In January 2012, the USDA issued new school meal nutrition standards (The last update to school meals standards being over 15 years ago) which increased the amounts of fruits and vegetables served, emphasized whole grain-rich foods, required lower fat and nonfat milk, limited calories, and reduced saturated fat and sodium.
The problem is, even though the USDA has increased the amounts of foods served in schools and changed the meals to fit a healthy diet, not all students eat what they are served. In fact, according to the USDA, 60 percent of fresh vegetables and 40 percent of fresh fruit served in schools are being thrown away.
And a recent study released by the National School Nutrition Association found 81.2 percent of schools surveyed indicated an increase in the amount of food being thrown away by students since the new nutrition standards went into effect two years ago.
Gustavo Romo, a junior at Holtville High School has this to say, “A lot of food is thrown away, mostly the fruits and vegetables. Students just don’t care about healthy foods.”
Could it be that students have gotten so used to their diet outside of school, that school food (which has gotten better since the last couple of years) that they look at healthy school food with disgust?
According to Holtville High School junior, Jose Rogelio Juarez, the majority of the food being eaten in his advisory class are the sugary cereals and little packets of crackers Well, what can be done so that more students eat their fruits and vegetables at school?
According to the article,” Choices Can Slice School Food Waste,” by Luke Runyon September 23, 2014, the key to cutting down on waste in the lunchroom is choice. By allowing kids to make their own decisions, rather than asking lunch ladies to load up trays, you disarm their pickiness.
Another way of cutting down on waste is marketing. Healthy food marketing can change students attitudes about fruits and vegetables. Schools shouldn’t be afraid to get creative and can re-brand vegetables as things kids would actually clamor to get their hands on, say dietician Stephanie Smith. Try calling it “Super Power Cauliflower,” she says, or instead of green beans, “Laser Beans.” “Involve the students,” Smith said. “Let them help set the menu, get them more involved, that way they have more buy-in, their school lunch participation increases and hopefully waste decreases.”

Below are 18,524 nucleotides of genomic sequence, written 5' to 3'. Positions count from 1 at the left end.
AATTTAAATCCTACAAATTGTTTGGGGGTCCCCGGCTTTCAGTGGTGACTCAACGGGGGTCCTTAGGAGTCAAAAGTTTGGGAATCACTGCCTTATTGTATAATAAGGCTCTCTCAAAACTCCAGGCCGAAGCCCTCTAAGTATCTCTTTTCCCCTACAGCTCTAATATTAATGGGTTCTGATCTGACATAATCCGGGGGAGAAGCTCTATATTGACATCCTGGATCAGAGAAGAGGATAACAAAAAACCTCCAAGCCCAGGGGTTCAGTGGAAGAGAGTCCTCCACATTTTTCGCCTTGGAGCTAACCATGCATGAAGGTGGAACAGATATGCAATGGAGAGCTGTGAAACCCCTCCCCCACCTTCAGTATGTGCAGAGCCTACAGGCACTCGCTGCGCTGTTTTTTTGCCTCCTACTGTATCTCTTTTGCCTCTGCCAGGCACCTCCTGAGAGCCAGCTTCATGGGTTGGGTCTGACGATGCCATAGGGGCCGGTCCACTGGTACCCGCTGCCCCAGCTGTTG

Depletion of food waste is already being seen at Harris Elementary in Fort Collins, Colo., as a table fourth-graders clean their trays before raising their hands to be dismissed from the cafeteria. They ate all their food when society usually doesn’t.
We waste roughly 35 million tons of food a year. If consumers are really going to cut down on food waste, we’ll all have to start eating vegetables ourselves. Some schools recommend that recess should be moved to occur before lunch, with the idea that exercise increases appetite for water-dense foods.
The vegetable rejection has other downsides, too: Students in L.A. throw out at least $100,000 worth of food a day, as the L.A. Times recently found.
But McCarthy says that it’s better for students to take the produce, try it, and throw the bulk away than to not take it at all. Humans have a “neophobic response to new plant tastes,” he said. “If you travel and are introduced to new plant food, your body instinctively says, ‘No, I don’t like it.’”
This was nature’s way of keeping our paleolithic forbears from OD-ing on toxic mushrooms. But for modern humans, the natural aversion means it takes eight to 10 exposures, on average, for a child to learn to like a new vegetable.
To help make kids hungry for frisée rather than fries, And he said a school garden can go a long way in helping kids feel ownership and familiarity with greens.
Overall, the results are frustrating news for school lunch programs. It’s much easier for administrators to add produce to a menu than it is to convince 7th graders that kale is cool. L.A. Unified is now working with districts in New York, Chicago, Dallas, Miami and Orlando to spread the doctrine of healthy lunch food nationally. Let’s hope those areas think about how to get kids to actually eat the food that they spend months puzzling over.